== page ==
High-frequency Commodities at Sea data shows drop for Chinese imports easing, early signs of recovery from depressed levels
25 February 2020 Rahul Kapoor
High-frequency Commodities at Sea data shows drop for Chinese imports easing, early signs of recovery from depressed levels.
- China is the world's biggest importer of bulk commodities such as iron ore, crude oil, coal and is the demand driver of major globally-traded commodities.
- The immediate impacts of the coronavirus outbreak are already numerous with respect to trade: labour shortages at Chinese ports have led to instances of slower discharge rates for arriving cargoes.
- Commodities at Sea model runs twice a day and provides immediate activity capture for vessel activity down to the port level.
- Tracking vessel discharges in real time in Chinese ports over the last few weeks provides superior visibility into Chinese industrial activity levels before after-the-fact government reports.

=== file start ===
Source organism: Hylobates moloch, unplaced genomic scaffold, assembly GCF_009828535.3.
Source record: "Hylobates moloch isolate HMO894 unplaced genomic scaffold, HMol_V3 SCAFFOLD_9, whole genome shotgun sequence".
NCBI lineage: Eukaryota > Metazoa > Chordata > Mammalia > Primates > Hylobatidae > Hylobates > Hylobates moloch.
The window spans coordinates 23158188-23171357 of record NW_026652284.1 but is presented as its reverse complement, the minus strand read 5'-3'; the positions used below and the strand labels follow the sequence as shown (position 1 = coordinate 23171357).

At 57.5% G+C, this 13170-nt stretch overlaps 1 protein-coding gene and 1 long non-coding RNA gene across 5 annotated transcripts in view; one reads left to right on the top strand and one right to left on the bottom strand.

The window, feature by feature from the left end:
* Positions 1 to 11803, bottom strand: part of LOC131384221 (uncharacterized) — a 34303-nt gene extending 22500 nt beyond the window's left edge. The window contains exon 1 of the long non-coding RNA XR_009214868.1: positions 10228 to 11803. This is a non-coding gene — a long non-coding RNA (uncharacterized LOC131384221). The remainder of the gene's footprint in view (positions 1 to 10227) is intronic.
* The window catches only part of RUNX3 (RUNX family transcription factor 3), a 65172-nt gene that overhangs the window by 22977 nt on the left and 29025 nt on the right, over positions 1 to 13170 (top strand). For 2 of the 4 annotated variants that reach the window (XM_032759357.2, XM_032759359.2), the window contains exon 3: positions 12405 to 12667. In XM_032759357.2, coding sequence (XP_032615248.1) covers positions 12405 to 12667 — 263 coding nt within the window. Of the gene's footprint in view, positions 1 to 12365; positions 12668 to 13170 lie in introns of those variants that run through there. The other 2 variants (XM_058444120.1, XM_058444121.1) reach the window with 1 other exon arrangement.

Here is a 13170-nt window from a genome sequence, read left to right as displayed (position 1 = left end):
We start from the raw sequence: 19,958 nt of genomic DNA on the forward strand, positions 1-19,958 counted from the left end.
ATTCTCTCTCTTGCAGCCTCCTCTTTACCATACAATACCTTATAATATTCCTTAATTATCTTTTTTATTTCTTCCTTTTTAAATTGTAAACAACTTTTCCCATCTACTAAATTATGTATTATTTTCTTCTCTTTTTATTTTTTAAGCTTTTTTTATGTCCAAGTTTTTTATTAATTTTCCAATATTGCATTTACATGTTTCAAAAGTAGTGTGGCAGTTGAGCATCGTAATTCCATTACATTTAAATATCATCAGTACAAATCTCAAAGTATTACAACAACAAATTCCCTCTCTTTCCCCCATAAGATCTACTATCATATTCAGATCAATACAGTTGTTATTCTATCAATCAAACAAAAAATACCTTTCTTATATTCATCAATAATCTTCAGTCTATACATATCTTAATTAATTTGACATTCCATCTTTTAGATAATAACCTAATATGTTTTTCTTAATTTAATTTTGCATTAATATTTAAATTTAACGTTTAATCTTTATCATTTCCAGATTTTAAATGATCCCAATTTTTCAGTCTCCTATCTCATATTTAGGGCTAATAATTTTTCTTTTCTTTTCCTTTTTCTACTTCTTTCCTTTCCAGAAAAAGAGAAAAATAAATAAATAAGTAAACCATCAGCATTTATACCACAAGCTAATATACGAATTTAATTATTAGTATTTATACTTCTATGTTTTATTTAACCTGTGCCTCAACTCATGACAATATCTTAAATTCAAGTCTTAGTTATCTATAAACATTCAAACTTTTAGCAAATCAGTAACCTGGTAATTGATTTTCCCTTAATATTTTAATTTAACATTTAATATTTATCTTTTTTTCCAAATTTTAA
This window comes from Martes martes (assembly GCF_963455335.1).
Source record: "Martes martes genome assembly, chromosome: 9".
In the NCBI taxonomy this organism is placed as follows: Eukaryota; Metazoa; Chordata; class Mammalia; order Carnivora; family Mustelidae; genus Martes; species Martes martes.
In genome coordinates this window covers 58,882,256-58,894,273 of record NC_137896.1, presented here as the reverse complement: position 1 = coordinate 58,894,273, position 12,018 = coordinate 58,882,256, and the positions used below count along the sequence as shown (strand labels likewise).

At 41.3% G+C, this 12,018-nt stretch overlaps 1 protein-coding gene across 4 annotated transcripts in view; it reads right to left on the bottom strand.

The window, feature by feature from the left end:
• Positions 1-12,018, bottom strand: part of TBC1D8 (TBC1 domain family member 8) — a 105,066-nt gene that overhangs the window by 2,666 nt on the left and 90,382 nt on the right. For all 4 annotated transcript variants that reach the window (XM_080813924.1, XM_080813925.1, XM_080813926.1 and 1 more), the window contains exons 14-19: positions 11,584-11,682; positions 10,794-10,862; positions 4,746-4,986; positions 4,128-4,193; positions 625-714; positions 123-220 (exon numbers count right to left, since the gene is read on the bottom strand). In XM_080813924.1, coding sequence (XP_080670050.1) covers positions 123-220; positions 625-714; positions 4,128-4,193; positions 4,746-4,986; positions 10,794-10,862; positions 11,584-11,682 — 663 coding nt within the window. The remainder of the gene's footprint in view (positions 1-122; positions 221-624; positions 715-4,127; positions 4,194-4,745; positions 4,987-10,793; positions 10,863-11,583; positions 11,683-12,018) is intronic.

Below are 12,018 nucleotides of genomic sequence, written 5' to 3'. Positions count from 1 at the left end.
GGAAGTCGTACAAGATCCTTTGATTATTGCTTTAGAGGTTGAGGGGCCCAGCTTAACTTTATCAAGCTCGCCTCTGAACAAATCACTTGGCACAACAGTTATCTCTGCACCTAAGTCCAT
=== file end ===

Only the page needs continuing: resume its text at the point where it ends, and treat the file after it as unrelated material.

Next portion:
- Seasonally adjusted, post-Chinese New Year, dry bulk vessels discharging in China nosedived 30-40% from average levels.
- Average weekly crude oil discharged in China has returned closer to normal levels despite a lower vessel count.
- Commodities at Sea reveals China prioritising larger vessels to discharge amid limited personnel availability at ports.
- Trade after BREXIT – How’s it going so far?
- OPEC+ tapering of cuts could benefit oil tanker demand from May
- Colombian 1Q21 supply tightens 29 pc with reduced supply to India and Mainland China
- Suez Canal blockage significantly impacts commodity trade flows; next few days will be critical to refloat the vessel with high tide expected during the full moon period
- Geared dry bulk freight rates hit a ten-year high thanks to backhaul demand with stronger container market but downside risk remains in Q2
- New global trade forecast by IHS Markit GTA Forecasting
- Global Trade Monitor - March 2021
- United States Suppliers Find Fat New Opportunities in Asia for Skim Milk Powder